Thursday, October 21, 2021

The Return of the Traveling Music Teacher

To paraphrase Joni Mitchell:

 

“Don’t it only go to show, you don’t know what you miss ‘till it’s back…”

 

Yesterday’s airport fiascos notwithstanding, I find myself so happy to resume a life that has been gone for over a year and a half. Back to the title theme of the traveling music teacher and while content to be hunkered down in the five rooms of my house inside the 7 by 7 square miles of San Francisco seeing no one but my wife some days and in a social circle of some ten friends and family I see live occasionally, I didn’t realize how much I missed this other life I’ve known for the past 30 to 40 years. The solitude of a hotel room is different from that in my home, the companionship of meeting, talking with, teaching, making music with some 30 to 50 strangers who quickly become friends of sorts is a different kind of pleasure from meeting a friend for tea, the freshness of exploring new territory and seeing new landscapes offers a gratification distinct from daily walking the same paths through Golden Gate Park. The spirit awakens, the eyes take delight, the conversation with two modern dancers in the two hour car-trip from the airport feels fresh and invigorating. Home is home, but so is this and while I’ve made do just fine in the new pandemic life-style, I’ve missed this. I want more. 

 

I often speak about the brain’s twin needs and pleasures of repetition and variation as the key to a good music lesson and the same is true for a good life. In the music class, the repetition is what gives depth and understanding and muscle memory, the variation is what opens the door to new possibilities through improvisation, composition, transposing artistic expression to other mediums. The repetition generally outweighs the variation, but both are necessary to each other. Same in our greater life.

 

And so the monk and the wanderer the siblings of the soul. The monk in us perfects a daily routine that tunes our attention and allows us to savor the little miracles always close at hand. And whether tied to a spiritual practice or not, we are all creatures of habit that have our markers each day that we look forward to and enjoy— our morning cup of coffee, jog or exercise routine, our work schedule, our daily podcast, our afternoon walk, our evening dinner and nighttime TV series. And then the weekend for the variations— off to the jazz club or out to dinner or bike ride with friends or take a trip out of town.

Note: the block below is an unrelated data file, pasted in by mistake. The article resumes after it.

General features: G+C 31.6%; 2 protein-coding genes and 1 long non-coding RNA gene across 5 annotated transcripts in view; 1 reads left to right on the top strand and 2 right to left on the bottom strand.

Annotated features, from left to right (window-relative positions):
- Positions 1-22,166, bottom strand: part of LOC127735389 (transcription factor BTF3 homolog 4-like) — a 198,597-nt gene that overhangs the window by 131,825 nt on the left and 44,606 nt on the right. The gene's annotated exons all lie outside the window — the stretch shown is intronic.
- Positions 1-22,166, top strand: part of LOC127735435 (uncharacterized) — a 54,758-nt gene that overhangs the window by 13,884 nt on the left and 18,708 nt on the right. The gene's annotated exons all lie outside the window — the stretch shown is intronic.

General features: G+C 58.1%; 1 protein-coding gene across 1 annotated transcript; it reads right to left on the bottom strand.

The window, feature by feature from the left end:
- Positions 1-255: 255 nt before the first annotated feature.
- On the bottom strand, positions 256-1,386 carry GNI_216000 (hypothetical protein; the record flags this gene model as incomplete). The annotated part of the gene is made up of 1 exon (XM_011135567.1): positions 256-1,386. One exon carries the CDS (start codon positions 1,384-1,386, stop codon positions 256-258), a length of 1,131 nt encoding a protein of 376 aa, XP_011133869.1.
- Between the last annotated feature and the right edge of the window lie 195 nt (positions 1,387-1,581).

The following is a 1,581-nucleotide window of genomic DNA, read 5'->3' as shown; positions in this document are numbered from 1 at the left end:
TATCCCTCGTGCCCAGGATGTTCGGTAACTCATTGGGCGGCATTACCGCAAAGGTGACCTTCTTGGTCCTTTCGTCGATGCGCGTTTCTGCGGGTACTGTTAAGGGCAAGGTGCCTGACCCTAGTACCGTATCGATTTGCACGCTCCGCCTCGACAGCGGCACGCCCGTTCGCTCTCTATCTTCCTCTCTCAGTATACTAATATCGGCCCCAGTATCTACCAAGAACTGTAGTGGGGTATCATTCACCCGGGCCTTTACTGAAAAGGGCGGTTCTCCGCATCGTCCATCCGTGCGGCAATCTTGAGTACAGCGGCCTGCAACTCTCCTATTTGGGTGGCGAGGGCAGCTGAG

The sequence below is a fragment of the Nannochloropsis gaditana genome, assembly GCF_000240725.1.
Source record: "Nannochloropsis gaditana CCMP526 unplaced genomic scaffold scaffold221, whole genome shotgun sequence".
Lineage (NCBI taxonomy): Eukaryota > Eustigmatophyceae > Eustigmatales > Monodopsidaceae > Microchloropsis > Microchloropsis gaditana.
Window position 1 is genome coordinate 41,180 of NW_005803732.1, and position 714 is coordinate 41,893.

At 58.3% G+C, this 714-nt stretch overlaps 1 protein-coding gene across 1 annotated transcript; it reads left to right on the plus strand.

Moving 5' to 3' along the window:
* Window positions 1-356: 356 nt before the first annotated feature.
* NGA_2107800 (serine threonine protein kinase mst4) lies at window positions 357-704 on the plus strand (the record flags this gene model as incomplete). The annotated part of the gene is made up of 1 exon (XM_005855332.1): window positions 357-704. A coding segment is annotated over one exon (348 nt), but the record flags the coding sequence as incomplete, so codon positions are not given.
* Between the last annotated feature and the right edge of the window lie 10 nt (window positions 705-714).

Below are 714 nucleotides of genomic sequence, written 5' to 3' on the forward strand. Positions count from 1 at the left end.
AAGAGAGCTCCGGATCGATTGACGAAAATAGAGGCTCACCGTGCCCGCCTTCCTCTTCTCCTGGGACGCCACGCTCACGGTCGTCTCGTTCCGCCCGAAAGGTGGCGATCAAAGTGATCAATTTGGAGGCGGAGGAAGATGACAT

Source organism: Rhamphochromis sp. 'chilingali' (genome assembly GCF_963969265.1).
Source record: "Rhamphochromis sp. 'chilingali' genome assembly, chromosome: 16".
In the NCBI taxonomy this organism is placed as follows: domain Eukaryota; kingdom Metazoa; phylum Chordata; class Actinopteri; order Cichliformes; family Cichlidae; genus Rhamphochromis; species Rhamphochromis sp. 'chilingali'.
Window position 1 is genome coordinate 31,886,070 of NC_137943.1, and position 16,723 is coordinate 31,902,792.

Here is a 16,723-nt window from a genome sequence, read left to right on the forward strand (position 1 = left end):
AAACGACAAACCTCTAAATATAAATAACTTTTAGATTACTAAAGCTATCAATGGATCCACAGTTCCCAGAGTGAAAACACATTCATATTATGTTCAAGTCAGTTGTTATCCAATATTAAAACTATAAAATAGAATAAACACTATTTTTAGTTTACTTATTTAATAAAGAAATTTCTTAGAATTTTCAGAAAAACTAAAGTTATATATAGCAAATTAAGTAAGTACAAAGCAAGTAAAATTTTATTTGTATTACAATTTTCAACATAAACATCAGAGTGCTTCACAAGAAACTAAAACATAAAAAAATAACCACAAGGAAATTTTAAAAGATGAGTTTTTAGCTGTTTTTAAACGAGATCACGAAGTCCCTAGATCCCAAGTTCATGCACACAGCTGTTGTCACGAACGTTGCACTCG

And then the larger cycles of week-long vacations from work and the glories of the summer, the chance to immerse oneself in new sights, new sounds, new foods, new routines, new cultures, to enlarge one’s parameters and partake of a world larger than the one we know, sometimes to be folded back into the life we resume. 

 

My particular form of pleasure has been to take my work with me giving workshops here, there and everywhere, to travel with what is comfortably familiar in the presence of that which is new and intriguing and offering new perspectives and experiences. Teaching here, there and everywhere on Zoom has been a blessing of sorts, but I didn’t realize how different it feels to share my work from my own house, to go from the familiar to the familiar and back to the familiar. I’ve missed the conversation with two Oklahoma artists traveling through flat land past deer and beavers and new billboards. 

 

And today— and for the next three days— I get to teach live, with whole 3-dimensional bodies rather than tiny-screen-squared heads, getting to look at them instead of my own face, singing in canon, playing instruments in parts, dancing! How I love it! Let’s go America, keep masking and vaxing and get this damn virus out of our lives! 

 

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